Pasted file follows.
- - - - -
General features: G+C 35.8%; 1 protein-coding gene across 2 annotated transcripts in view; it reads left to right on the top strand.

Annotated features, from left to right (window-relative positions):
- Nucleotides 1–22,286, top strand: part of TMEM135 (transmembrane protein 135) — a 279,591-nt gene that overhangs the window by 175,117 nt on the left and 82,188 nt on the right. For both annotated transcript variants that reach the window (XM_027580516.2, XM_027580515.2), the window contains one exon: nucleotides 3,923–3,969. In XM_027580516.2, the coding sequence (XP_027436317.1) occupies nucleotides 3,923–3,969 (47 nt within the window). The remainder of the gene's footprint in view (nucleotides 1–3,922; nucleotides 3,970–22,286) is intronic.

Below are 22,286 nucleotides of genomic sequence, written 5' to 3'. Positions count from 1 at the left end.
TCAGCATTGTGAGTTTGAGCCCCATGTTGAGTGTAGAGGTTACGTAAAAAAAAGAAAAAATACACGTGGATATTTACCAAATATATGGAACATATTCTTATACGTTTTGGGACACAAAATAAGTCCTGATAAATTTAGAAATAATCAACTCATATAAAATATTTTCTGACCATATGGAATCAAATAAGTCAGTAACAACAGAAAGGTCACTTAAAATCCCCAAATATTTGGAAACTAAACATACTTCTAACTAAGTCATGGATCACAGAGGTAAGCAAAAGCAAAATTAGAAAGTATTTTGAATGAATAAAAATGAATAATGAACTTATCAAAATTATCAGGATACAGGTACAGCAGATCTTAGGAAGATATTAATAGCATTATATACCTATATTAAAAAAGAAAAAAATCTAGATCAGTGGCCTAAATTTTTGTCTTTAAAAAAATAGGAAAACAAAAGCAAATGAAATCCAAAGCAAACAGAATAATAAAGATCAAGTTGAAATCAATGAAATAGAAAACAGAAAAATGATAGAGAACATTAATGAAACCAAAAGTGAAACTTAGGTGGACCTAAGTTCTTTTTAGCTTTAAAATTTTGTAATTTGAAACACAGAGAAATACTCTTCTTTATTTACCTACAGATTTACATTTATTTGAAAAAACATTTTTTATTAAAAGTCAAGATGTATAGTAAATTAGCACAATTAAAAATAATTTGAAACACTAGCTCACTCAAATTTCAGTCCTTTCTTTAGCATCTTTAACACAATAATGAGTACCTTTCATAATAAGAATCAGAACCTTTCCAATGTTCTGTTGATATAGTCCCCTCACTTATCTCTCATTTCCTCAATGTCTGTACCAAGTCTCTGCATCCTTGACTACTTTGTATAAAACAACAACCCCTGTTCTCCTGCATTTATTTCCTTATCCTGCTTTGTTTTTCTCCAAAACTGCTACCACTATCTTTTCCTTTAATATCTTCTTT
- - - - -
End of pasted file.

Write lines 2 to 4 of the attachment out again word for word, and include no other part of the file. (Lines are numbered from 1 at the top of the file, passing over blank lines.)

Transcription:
Annotated features, from left to right (window-relative positions):
- Nucleotides 1–22,286, top strand: part of TMEM135 (transmembrane protein 135) — a 279,591-nt gene that overhangs the window by 175,117 nt on the left and 82,188 nt on the right. For both annotated transcript variants that reach the window (XM_027580516.2, XM_027580515.2), the window contains one exon: nucleotides 3,923–3,969. In XM_027580516.2, the coding sequence (XP_027436317.1) occupies nucleotides 3,923–3,969 (47 nt within the window). The remainder of the gene's footprint in view (nucleotides 1–3,922; nucleotides 3,970–22,286) is intronic.

Below are 22,286 nucleotides of genomic sequence, written 5' to 3'. Positions count from 1 at the left end.